Listeriosis South Africa

Listeriosis in a petri-dish – Photo: Cabriolet2008 / Flickr

Scientists ‘concerned’ over listeriosis in THESE provinces

The study was prompted by the 2017 listeriosis outbreak which killed 216 people and saw more than a thousand others being infected

Listeriosis South Africa

Listeriosis in a petri-dish – Photo: Cabriolet2008 / Flickr

Scientists from the University of Pretoria are now sounding the alarm over the presence of Listeria monocytogenes that were found in beef and beef products at some abattoirs and retailers in Gauteng, Mpumalanga and the North West province.

Listeria monocytogenes are a type of bacteria which cause listeriosis, a foodborne illness. According to the World Health Organisation (WHO) Listeriosis is particularly dangerous for pregnant women, the elderly or individuals with a weakened immune system, such as people with immuno-compromised status due to HIV, leukaemia, cancer, kidney transplant and steroid therapy.


Research by the University of Pretoria’s Faculty of Veterinary Science and the Agricultural Research Council-Onderstepoort Veterinary Institute (ARC-OVI) found that 4.6% of chilled carcasses sampled at seven abattoirs in one of the provinces were contaminated with the bacteria.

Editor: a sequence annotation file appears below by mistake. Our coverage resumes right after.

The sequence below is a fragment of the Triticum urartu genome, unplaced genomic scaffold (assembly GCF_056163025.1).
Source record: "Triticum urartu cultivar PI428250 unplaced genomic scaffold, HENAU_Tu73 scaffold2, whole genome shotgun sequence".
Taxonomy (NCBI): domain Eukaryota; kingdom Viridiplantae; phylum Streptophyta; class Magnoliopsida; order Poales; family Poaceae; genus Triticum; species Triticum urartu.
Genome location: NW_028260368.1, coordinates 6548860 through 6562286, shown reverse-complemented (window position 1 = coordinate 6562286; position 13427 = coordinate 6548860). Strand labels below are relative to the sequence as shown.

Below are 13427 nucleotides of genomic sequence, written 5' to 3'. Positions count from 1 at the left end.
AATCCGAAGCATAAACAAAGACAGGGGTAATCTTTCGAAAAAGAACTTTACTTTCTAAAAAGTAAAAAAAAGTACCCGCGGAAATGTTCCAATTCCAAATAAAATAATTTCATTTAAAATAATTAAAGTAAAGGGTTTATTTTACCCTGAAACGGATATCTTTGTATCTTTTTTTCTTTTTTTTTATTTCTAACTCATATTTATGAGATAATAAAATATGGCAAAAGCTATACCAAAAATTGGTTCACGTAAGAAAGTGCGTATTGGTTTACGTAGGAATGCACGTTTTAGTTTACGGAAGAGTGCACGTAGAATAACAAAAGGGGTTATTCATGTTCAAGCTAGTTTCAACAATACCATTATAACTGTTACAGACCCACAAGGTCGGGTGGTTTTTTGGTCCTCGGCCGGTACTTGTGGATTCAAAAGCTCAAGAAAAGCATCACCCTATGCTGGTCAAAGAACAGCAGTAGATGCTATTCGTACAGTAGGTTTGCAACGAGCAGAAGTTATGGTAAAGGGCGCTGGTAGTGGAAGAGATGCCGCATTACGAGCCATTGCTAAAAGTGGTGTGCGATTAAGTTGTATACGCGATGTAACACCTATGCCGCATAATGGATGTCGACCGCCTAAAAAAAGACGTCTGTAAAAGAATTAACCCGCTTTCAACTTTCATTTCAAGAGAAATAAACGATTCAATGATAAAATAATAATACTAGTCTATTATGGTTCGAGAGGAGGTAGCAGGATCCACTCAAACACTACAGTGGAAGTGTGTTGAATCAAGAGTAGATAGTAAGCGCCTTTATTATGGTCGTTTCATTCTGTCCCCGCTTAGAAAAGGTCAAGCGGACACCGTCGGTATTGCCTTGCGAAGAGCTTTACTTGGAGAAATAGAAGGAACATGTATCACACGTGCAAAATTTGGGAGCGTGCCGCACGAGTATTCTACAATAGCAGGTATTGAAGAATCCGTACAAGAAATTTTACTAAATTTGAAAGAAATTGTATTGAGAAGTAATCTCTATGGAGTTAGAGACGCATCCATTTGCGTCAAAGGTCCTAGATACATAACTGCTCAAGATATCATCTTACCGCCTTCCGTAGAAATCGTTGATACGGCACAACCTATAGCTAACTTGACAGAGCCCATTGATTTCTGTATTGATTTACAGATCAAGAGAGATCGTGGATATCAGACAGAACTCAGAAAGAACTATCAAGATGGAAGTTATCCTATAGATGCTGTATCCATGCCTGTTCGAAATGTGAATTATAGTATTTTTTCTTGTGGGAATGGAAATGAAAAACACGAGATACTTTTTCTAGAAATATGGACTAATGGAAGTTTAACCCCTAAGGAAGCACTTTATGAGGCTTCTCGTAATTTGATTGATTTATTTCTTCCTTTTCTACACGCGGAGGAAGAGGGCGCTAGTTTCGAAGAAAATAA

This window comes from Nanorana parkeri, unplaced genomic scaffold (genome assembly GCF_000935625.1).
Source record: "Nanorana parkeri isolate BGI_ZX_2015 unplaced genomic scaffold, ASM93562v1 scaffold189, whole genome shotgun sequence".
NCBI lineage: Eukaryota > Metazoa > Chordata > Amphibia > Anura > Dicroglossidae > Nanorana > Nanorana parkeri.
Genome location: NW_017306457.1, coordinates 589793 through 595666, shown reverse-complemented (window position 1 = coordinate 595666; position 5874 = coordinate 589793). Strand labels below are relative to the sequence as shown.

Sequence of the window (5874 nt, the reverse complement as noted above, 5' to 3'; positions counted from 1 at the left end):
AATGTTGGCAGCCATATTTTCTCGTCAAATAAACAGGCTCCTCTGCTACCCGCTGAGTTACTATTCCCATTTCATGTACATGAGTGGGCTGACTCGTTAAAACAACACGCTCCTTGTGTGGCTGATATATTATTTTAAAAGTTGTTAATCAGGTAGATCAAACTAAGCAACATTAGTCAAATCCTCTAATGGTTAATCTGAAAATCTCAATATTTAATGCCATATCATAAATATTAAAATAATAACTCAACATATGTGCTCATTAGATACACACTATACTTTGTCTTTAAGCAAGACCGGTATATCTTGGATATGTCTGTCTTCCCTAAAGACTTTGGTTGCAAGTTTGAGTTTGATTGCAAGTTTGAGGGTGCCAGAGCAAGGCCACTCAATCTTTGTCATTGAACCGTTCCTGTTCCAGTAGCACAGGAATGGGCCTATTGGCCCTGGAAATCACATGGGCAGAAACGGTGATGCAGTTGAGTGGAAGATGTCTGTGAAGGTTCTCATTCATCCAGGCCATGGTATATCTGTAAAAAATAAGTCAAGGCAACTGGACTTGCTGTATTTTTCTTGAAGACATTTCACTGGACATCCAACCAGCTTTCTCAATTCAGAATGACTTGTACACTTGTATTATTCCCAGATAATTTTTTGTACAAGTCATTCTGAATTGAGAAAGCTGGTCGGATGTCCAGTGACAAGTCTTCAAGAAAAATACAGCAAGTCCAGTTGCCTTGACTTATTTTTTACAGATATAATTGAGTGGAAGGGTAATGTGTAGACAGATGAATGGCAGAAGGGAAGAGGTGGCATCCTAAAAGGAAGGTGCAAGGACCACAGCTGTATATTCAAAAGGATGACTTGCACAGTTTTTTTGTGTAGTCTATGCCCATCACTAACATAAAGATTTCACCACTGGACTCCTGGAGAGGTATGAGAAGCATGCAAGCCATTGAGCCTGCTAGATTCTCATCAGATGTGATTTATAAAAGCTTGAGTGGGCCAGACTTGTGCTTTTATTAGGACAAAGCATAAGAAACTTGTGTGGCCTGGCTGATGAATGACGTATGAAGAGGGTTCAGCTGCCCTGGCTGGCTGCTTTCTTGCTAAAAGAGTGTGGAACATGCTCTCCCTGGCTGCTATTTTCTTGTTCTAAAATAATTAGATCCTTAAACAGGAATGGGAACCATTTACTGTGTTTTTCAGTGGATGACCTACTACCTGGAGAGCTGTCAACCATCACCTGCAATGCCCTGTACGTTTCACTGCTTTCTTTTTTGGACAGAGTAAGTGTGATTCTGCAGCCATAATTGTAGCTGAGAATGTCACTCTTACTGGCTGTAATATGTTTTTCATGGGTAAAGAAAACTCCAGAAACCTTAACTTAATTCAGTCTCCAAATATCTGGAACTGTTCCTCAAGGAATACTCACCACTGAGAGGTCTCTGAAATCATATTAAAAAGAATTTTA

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“Processed foods become contaminated by contact with equipment, the handling of raw products, or from post-processing settings in which the pathogen can survive despite the routine use of disinfectants,” said Dr Rebone Moerane, Head of UP’s Department of Production Animal Studies.

Moerane added that due to the potential contamination during slaughter, carcasses can become contaminated, leading to contaminated meat and meat products.

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Laboratory-confirmed cases of listeriosis in South Africa during the mid-2017 outbreak were just over 1060, with Gauteng accounting for the lion’s share of the cases at 58%, followed by the Western Cape with 13%. At least 216 people died from the disease during that period.

The disease was traced back to a Enterprise processed meats factory in Polokwane. Tiger Brands, which owned Enterprise at the time, saw a dramatic dip in its stock value on the Johannesburg Stock Exchange (JSE). Added to the controversy was the fact that its CEO Lawrence MacDougall refused to apologise for the outbreak, mantaining that there is no link between any of the deaths and their products.

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